What is an Employer of Record?
An Employer of Record is a solution that enables international companies to access a local workforce through a proxy. The proxy could be an employment agency or a contact on the ground responsible for recruitment and interviewing. Once the candidate has made it through the interview process and is hired, the Employer of Record takes over the relationship as the primary contact. Once they do this, the Employer of Record is responsible for HR, employment benefits, etc., and the end-client company only needs to deal with day-to-day operations. Employer of Record solutions are useful for several reasons:
- More Rapid Expansion into New Markets: If a business wants to enter a new market rapidly, using the Employer of Record method allows them to get their business up and running faster. There’s no need to go through the lengthy process of registering a local imprint of the company and the bureaucracy associated with that process. The EOR allows for compliance in that particular local market and doesn’t take excess time to set up.
- Expansion Costs are Reduced: Businesses entering new international markets usually have to deal with paying fees for registration, rentals, offices, etc. The money allocated to a global expansion may be significant, but if the business doesn’t need to throw that money into these areas, it could be used to do more. EOR solutions enable an enterprise to reduce the cost of entry into a new market since they just need to establish contact with the client company on the ground and build a relationship. The client company handles all the local expenses while the parent company keeps their funding for more viable purposes.
- Compliance With Local Laws: As mentioned before, compliance is one of the hardest things to guarantee when a business expands into an international market. Local legislation is fluid, and where a market suffers from protectionist measures, they may be draconian. It would be easier for a local company to set up than an international business to get a foothold. EOR solutions ensure that the parent company can still operate within the country without dealing with the red tape associated with the company’s legal status. All employees would similarly be compliant since they would function under the client-end business registered within the country.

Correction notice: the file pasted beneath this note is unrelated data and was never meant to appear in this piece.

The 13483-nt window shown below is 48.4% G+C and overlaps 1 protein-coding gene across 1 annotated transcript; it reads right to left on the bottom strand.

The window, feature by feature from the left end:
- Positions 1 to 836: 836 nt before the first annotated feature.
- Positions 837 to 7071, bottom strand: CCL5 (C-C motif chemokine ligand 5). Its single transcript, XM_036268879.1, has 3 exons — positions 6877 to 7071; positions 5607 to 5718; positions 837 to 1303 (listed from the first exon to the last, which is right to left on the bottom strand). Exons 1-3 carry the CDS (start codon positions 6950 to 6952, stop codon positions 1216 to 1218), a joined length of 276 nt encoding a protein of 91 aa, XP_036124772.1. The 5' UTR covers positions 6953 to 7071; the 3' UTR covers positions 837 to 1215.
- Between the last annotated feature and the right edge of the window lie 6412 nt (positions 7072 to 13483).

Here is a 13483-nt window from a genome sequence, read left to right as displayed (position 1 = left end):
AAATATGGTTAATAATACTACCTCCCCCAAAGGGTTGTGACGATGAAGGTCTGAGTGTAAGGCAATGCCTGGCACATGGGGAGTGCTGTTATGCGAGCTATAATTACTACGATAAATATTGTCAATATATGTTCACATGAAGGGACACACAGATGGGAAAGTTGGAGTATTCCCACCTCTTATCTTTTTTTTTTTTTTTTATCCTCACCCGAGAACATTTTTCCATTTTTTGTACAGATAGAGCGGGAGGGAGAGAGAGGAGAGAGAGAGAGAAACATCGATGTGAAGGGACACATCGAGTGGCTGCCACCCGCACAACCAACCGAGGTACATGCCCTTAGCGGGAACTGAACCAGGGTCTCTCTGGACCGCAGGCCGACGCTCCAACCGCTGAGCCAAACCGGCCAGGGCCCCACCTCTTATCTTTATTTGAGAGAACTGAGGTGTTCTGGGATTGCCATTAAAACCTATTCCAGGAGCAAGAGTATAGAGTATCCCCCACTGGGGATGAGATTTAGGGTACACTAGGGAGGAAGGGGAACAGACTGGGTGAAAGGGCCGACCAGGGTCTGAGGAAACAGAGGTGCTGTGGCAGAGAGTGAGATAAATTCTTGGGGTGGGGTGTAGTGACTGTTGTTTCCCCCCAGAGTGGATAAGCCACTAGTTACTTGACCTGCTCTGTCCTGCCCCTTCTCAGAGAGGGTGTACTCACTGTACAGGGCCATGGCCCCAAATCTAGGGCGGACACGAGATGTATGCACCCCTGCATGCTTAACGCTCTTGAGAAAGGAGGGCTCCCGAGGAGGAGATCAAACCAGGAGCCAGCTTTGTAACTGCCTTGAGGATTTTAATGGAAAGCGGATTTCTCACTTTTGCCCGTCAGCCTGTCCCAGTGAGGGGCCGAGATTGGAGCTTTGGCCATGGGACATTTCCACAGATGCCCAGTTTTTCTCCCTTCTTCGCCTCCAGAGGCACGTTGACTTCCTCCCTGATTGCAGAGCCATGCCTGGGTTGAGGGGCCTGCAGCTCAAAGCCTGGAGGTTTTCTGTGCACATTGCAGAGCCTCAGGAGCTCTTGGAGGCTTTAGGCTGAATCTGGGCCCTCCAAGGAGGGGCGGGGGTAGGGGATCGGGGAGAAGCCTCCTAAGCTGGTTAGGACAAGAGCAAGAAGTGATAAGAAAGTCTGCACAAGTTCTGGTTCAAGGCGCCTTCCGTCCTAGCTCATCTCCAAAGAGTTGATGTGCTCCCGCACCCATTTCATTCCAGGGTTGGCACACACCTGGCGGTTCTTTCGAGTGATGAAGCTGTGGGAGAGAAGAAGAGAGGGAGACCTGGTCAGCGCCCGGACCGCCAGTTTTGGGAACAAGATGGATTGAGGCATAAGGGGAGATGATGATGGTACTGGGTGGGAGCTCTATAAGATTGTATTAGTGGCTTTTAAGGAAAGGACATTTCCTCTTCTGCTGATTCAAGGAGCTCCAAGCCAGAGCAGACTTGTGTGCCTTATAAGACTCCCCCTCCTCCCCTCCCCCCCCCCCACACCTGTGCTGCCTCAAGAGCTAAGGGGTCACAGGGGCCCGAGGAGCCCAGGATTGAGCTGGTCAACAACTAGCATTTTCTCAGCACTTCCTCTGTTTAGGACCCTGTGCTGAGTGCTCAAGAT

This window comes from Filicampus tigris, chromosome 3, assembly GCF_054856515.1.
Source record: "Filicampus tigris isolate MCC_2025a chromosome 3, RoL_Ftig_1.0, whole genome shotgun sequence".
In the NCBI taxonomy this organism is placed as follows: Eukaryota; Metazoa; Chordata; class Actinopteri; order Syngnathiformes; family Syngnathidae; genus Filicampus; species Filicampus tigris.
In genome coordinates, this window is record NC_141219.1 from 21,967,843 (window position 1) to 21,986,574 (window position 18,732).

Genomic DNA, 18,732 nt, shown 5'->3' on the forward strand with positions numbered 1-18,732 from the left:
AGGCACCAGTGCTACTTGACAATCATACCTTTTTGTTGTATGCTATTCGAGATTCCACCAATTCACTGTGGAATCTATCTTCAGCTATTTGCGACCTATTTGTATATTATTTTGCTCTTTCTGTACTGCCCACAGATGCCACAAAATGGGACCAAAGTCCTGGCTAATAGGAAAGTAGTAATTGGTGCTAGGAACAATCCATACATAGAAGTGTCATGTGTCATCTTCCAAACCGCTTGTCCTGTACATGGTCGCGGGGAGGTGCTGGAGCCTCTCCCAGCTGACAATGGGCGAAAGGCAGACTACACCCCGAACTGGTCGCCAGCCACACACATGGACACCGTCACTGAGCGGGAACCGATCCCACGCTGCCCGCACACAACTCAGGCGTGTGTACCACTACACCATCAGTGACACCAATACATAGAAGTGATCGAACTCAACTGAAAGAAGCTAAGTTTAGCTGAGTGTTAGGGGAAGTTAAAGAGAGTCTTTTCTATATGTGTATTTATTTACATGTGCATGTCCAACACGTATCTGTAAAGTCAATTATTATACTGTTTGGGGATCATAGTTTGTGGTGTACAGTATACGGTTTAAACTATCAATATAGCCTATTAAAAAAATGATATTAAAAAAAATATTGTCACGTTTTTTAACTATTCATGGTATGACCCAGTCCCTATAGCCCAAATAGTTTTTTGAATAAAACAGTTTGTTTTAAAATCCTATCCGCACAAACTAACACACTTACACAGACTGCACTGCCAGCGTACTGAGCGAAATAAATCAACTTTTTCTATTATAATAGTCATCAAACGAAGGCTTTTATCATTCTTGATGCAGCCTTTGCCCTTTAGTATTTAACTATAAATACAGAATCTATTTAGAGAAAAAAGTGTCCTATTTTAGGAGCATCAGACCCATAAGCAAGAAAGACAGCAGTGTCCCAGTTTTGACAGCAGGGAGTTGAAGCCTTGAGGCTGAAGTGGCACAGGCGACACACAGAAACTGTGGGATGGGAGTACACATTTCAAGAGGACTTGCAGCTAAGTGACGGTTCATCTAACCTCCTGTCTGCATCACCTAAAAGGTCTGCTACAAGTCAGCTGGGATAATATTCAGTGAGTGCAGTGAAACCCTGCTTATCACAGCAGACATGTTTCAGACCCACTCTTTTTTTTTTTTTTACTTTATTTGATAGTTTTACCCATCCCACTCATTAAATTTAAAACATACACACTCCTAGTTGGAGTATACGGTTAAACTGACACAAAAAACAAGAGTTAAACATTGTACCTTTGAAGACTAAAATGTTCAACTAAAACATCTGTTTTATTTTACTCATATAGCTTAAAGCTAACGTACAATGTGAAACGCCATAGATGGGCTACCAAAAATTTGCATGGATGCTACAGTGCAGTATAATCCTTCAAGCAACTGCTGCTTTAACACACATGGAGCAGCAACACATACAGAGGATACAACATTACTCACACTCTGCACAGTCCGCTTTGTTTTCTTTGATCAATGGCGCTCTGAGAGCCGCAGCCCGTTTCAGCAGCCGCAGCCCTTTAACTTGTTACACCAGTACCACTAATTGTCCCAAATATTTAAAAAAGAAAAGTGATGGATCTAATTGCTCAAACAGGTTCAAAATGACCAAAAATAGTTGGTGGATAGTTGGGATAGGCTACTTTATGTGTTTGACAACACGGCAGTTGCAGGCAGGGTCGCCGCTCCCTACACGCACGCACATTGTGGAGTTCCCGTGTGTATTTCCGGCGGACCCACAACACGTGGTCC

- Allows For Non-Core Functionality Outsourcing: Typically, a business has certain core functionalities. When it expands into international markets, outsourcing non-core functionalities helps them keep the essential parts of the business in-house, where they can focus on perfecting those processes. Outsourcing also enables the business to operate with less risk in some jurisdictions. There’s no need for the company to ensure compliance with local payroll requirements or submit to labor laws within the country. They can focus their home office on core functionalities and outsource to the end-client business in the international locale.
A Changing Employment World
To say that the world has shifted its focus from traditional employment would be an understatement. Between freelancing and international EOR companies, there is a significant amount of work being done overseas for local businesses. For some people, this is seen as a negative. It results in an outflow of funds from the country, potentially impacting the local economy. However, as the world becomes more globalized, this is less of a concern. If international workers have the skills, then businesses shouldn’t hesitate to take them up on their offers. Establishing these relationships with international workers may become even more of a vital function as time goes on.